“Khairi Clark is a 6’2, 6’3‑and‑a‑half, 320‑pounder that moves very well,” Muschamp said. “He’s got really good lower‑body flexibility, so he can change direction.”

He should pair well with Caleb Brantley and Holley to provide a formidable interior line for the Gators for the next few season. The threesome of Clark, Holley, and Willis are very comparable to the triumvirate of Floyd, Easley, and Powell a few seasons ago.

The remaining members of the defensive line class are defensive end Justus Reed and tackle Taven Bryan. Reed and Bryan are likely the most unsung players in this entire class. Reed, 6’3 218, is a little slight coming in and will certainly redshirt while the staff puts some weight on him but he has as much upside as any in this class. As is the case with many recruits, he had to come to camp and earn his spot and he did just that impressing the staff with his athletic ability.

“Justus, again, another guy that we said, you know, in order for you to get offered, you need to come to camp,” Muschamp said. “And he came to camp, he verticaled 36 inches; he broad jumped over ten feet. He’s a very explosive guy. He weighs, I think right now, probably 215, 218. You gotta look at two years from now. Probably would be best for him to redshirt. And he’s going to be a 235‑pounder and be able to carry that, and then he’s got the explosive power to go with that. So that’s kind of what you’re looking for, especially at that position, a guy that’s kind of a hybrid outside linebacker, defensive end. But he shows natural ability to flip his hips in the rush. He does some things you can’t coach or it’s very difficult to coach and get a guy, but he’s very fluid in his hips and being able to flip his hips in a rush to rush passer, and we worked him out hard and we’re excited about him being a Gator.”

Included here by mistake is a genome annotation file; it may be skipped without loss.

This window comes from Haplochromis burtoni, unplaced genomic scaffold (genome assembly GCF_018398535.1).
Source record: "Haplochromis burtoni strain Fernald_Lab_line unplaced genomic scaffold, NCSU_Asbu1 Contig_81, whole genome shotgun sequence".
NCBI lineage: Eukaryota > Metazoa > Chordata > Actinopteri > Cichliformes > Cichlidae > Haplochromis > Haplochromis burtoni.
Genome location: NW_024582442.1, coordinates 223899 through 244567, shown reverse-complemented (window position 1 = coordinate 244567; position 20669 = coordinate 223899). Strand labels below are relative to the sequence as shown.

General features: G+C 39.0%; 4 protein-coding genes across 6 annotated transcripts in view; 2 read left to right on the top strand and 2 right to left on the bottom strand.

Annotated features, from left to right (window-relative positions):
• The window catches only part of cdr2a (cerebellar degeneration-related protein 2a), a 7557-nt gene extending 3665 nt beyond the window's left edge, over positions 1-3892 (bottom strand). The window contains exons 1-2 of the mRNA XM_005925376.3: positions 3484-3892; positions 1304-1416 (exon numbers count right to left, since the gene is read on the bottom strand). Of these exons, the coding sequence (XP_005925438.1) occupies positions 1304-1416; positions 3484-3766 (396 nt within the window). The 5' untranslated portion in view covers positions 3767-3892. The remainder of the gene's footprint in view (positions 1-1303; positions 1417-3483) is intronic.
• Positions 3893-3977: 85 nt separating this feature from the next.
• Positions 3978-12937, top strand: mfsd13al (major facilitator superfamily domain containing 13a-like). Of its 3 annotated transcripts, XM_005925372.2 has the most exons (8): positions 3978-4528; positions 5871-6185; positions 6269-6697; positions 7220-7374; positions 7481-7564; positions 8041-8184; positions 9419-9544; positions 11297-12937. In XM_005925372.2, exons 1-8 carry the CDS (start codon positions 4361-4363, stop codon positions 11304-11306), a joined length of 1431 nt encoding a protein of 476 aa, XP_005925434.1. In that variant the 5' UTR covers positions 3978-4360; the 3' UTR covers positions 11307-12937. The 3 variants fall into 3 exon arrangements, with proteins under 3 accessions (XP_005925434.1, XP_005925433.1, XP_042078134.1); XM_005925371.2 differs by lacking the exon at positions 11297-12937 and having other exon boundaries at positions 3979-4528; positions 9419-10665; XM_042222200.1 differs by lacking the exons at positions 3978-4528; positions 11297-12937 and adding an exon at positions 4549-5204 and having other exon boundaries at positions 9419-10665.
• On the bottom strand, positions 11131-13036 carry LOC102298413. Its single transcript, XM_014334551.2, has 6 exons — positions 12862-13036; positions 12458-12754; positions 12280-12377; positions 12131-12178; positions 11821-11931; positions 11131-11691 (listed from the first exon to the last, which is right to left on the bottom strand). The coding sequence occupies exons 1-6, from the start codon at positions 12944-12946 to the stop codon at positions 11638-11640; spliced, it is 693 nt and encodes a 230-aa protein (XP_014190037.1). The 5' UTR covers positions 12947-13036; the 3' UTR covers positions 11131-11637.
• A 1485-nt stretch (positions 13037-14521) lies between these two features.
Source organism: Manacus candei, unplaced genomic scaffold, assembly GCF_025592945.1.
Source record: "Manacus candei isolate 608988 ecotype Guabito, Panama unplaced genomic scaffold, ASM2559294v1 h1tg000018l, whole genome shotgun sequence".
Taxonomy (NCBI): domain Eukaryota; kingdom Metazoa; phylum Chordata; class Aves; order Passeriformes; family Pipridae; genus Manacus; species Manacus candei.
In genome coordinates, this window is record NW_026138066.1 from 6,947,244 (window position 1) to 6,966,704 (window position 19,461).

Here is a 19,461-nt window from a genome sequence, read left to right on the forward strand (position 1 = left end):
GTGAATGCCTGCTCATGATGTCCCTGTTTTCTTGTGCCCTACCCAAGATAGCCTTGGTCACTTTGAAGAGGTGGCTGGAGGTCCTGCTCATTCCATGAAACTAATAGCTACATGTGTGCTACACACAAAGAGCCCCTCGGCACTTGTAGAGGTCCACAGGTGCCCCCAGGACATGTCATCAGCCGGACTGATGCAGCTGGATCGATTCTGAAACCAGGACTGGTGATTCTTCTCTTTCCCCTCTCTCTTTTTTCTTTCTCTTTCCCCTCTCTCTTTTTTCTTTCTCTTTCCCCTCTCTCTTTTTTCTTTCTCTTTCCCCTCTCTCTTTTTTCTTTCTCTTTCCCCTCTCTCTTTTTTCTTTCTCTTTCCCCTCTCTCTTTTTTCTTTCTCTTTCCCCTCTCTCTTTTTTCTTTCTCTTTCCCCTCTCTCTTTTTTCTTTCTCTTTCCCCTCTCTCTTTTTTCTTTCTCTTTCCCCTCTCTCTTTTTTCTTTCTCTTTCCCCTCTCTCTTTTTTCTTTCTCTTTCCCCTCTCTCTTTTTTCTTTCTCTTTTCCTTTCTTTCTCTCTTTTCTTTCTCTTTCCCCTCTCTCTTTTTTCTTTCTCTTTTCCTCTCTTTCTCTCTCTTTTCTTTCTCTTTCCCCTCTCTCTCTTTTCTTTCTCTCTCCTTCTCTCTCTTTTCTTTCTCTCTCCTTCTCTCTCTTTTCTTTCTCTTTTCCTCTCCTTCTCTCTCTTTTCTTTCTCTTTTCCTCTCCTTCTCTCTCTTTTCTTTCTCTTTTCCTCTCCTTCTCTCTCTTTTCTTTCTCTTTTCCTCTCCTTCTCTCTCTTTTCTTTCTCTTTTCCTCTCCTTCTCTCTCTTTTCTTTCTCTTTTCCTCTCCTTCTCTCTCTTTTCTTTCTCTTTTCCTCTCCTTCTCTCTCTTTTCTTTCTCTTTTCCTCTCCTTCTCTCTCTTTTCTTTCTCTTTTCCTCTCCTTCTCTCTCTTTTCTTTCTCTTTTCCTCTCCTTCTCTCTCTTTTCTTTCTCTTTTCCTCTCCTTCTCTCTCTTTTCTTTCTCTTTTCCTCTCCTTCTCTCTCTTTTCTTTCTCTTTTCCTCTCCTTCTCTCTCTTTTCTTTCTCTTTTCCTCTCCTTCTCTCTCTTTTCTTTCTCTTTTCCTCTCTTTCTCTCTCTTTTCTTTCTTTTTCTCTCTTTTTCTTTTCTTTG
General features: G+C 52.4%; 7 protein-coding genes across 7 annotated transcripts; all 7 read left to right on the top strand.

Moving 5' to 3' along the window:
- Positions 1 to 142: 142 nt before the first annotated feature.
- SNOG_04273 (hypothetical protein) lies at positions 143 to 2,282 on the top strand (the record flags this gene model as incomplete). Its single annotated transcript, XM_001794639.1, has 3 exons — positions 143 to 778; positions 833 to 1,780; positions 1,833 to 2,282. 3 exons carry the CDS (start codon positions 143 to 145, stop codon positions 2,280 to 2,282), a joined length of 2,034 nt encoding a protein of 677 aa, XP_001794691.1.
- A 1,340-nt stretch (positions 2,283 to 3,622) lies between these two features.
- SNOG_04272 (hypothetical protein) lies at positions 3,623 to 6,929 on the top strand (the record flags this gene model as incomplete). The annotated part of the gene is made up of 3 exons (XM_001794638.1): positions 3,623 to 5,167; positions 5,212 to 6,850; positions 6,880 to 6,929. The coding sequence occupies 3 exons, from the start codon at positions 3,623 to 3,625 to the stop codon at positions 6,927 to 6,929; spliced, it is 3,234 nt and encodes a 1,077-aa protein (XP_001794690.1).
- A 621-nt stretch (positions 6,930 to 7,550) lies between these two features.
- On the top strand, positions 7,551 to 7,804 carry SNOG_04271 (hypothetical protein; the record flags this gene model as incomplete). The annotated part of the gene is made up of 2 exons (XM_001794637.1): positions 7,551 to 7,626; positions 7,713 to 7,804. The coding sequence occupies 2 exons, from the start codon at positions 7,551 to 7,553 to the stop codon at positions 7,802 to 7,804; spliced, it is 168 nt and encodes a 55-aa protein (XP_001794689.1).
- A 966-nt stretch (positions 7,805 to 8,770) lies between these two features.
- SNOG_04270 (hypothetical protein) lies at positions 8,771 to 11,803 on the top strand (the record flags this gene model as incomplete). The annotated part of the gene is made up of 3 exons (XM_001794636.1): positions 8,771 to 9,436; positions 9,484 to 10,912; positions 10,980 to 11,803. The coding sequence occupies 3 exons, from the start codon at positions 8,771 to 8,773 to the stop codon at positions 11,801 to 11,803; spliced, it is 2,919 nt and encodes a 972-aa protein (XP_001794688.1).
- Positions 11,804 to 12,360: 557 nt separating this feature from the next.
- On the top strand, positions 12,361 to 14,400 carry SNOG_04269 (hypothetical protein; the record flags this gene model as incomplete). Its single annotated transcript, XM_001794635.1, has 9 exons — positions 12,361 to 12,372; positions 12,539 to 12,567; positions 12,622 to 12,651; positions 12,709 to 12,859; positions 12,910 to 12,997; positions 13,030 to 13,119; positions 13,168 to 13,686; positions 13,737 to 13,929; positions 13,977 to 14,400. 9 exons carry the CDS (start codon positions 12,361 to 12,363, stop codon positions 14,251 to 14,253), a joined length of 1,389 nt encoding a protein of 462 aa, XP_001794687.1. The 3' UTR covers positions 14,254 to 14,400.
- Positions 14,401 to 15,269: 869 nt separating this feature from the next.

That’s a ton of high praise from the head coach especially considering he was one of the least talked about players overall coming in.

Bryan, 6’5 260, was an offensive tackle who the staff recruited for the defensive line. If you’ve never heard of him it’s probably because he played high school ball in Wyoming. That’s right, Wyoming. Name the last recruit from Wyoming to earn a scholarship to a big time BCS school. Take your time. Anyways, he’s a kid that kind of fell into the staff’s lap after tripping down with his father to visit some southern schools. The staff liked his size, strength, and athleticism and the rest is history.

“Taven Bryan, 6’5, 260 pounds is exactly what we wanted as far as a big athlete,” Muschamp said. “You watch him go through the off‑season program, he’s explosive, he’s got really good flexibility in his lower body. He’s got a great motor, a great work ethic. We are extremely pleased with him so far in what we’ve been able to see.”

So there it is the 2014 Florida Gators signing class. Undoubtedly, the staff missed on a few players they really wanted, every coach does. Realistically, though, the class they brought in meets their needs positionally and depth-wise, and is loaded with top flight talent across the board. How good they are ultimately won’t be decided for a few years but there are a number of players in the class that will have an opportunity to compete for early playing time as they rebuild their defensive backfield, interior of the defensive line, offensive line, and search for offensive playmakers.